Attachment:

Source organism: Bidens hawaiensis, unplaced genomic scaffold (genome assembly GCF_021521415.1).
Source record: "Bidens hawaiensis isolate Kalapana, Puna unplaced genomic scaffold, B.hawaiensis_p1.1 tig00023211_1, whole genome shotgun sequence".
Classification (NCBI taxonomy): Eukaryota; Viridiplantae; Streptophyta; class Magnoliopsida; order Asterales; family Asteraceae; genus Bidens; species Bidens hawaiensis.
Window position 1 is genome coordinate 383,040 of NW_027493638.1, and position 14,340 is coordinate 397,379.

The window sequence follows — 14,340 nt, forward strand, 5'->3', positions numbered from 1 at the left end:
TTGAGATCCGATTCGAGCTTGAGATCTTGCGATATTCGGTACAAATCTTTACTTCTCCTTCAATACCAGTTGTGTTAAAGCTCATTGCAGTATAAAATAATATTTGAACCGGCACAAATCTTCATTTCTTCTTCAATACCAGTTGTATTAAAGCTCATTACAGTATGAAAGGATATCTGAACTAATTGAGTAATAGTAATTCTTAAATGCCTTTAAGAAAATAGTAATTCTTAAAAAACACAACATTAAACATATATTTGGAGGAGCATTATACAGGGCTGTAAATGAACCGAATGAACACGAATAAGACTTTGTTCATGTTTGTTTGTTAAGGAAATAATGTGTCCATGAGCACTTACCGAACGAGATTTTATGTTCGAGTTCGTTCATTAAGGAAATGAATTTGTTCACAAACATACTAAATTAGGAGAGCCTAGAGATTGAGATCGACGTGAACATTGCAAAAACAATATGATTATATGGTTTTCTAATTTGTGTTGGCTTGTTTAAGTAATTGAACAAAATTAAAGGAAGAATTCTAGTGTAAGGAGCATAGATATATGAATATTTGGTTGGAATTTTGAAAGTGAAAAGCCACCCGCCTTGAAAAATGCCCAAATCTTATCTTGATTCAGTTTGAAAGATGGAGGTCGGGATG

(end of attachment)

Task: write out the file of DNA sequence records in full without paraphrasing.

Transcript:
Source organism: Bidens hawaiensis, unplaced genomic scaffold (genome assembly GCF_021521415.1).
Source record: "Bidens hawaiensis isolate Kalapana, Puna unplaced genomic scaffold, B.hawaiensis_p1.1 tig00023211_1, whole genome shotgun sequence".
Classification (NCBI taxonomy): Eukaryota; Viridiplantae; Streptophyta; class Magnoliopsida; order Asterales; family Asteraceae; genus Bidens; species Bidens hawaiensis.
Window position 1 is genome coordinate 383,040 of NW_027493638.1, and position 14,340 is coordinate 397,379.

The window sequence follows — 14,340 nt, forward strand, 5'->3', positions numbered from 1 at the left end:
TTGAGATCCGATTCGAGCTTGAGATCTTGCGATATTCGGTACAAATCTTTACTTCTCCTTCAATACCAGTTGTGTTAAAGCTCATTGCAGTATAAAATAATATTTGAACCGGCACAAATCTTCATTTCTTCTTCAATACCAGTTGTATTAAAGCTCATTACAGTATGAAAGGATATCTGAACTAATTGAGTAATAGTAATTCTTAAATGCCTTTAAGAAAATAGTAATTCTTAAAAAACACAACATTAAACATATATTTGGAGGAGCATTATACAGGGCTGTAAATGAACCGAATGAACACGAATAAGACTTTGTTCATGTTTGTTTGTTAAGGAAATAATGTGTCCATGAGCACTTACCGAACGAGATTTTATGTTCGAGTTCGTTCATTAAGGAAATGAATTTGTTCACAAACATACTAAATTAGGAGAGCCTAGAGATTGAGATCGACGTGAACATTGCAAAAACAATATGATTATATGGTTTTCTAATTTGTGTTGGCTTGTTTAAGTAATTGAACAAAATTAAAGGAAGAATTCTAGTGTAAGGAGCATAGATATATGAATATTTGGTTGGAATTTTGAAAGTGAAAAGCCACCCGCCTTGAAAAATGCCCAAATCTTATCTTGATTCAGTTTGAAAGATGGAGGTCGGGATG